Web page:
in the natural world. No two fetal pigs, even though they are perfectly
                                                                                                      normal, will look exactly the same. In fact, to do well on practicals, students
                                                                                                      MUST looks at several examples of each structure in different animals. Occasionally,
                                                                                                      quite significant anatomical variations (anomalies) will be noticed. Most
                                                                                                      would function perfectly normally. This helps to develop “students’
                                                                                                      powers of observation.”(3)

                                                                                                      (1) “Everything you wanted to know about fetal pigs but didn’t know
                                                                                                      who to ask”, Nebraska Scientific brochure, 3823 Leavenworth Street,
                                                                                                      Omaha, Nebraska 68105-1180, phone 800-228-7117.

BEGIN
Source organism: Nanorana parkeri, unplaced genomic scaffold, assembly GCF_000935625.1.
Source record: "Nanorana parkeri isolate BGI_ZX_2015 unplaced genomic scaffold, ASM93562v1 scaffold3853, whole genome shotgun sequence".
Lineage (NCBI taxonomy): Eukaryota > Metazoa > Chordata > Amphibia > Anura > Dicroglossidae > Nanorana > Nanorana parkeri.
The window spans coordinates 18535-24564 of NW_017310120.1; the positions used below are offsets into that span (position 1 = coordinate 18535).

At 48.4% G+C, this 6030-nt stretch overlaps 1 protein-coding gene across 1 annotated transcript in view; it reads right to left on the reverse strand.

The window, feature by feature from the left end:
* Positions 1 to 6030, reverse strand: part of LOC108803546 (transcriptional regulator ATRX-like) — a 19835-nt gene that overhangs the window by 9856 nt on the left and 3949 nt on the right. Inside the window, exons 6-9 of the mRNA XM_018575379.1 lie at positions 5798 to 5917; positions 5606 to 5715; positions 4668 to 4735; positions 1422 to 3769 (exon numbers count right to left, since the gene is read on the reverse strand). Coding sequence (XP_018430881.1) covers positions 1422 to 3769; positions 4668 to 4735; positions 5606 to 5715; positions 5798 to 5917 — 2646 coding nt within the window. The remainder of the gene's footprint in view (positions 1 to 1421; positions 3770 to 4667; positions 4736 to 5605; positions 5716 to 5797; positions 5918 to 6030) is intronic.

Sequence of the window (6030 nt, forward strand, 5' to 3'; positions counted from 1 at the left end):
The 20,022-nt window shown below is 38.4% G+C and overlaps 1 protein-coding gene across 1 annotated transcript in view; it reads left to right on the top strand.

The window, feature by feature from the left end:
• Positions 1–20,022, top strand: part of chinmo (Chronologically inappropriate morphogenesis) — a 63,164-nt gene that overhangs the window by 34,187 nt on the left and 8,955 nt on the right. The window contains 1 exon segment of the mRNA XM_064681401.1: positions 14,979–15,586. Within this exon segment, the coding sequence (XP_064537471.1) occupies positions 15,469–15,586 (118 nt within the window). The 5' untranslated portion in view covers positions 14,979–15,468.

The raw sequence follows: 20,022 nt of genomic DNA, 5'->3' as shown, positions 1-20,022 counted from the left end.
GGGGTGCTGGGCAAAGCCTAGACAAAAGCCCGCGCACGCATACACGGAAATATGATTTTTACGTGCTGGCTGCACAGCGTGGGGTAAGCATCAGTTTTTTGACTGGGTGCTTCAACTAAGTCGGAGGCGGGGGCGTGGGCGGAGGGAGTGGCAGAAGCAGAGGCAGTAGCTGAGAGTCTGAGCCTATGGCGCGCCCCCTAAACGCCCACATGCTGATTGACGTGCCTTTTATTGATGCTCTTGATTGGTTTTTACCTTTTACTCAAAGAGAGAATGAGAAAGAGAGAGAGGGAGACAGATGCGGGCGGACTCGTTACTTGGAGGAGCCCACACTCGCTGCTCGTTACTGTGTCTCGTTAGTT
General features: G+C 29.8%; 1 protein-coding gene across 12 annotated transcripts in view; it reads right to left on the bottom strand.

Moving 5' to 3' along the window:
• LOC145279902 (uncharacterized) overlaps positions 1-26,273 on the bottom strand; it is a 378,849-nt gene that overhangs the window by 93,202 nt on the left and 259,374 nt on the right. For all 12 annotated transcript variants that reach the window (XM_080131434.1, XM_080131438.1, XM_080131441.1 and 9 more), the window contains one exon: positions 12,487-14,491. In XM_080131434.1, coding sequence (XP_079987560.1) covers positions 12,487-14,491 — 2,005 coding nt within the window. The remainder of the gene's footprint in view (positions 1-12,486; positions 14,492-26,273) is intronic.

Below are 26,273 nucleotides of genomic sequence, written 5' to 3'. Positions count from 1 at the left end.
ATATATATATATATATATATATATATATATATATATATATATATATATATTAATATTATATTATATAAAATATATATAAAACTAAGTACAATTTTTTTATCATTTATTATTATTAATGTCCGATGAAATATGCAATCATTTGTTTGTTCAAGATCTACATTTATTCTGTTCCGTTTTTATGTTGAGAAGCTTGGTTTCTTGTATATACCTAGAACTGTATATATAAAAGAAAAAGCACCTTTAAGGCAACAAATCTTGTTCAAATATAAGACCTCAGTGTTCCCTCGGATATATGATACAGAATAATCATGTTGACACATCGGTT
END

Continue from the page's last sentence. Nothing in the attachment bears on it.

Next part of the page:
(2) “Human Anatomy & Physiology Society Position Statement on
                                                                                                      Animal Use”, HAPS News, November 1995, page 12.

                                                                                                      (3) “Dissection”, by John Richard Schrock, The Kansas School
                                                                                                      Naturalist
                                                                                                      , Vol. 36, no. 3, Feb. 1990. Emporia State University, Emporia
                                                                                                      Kansas.

                                                                                                      Fetal Pig Dissection Guide

                                                                                                      113 pages, 63 illustrations, 33 medical notes. Coil bound.
                                                                                                      Last updated Sept., 2004


                                                                                                      Watch the video: Η αντιμετώπιση των καταγμάτων της σπονδυλικής στήλης (August 2022).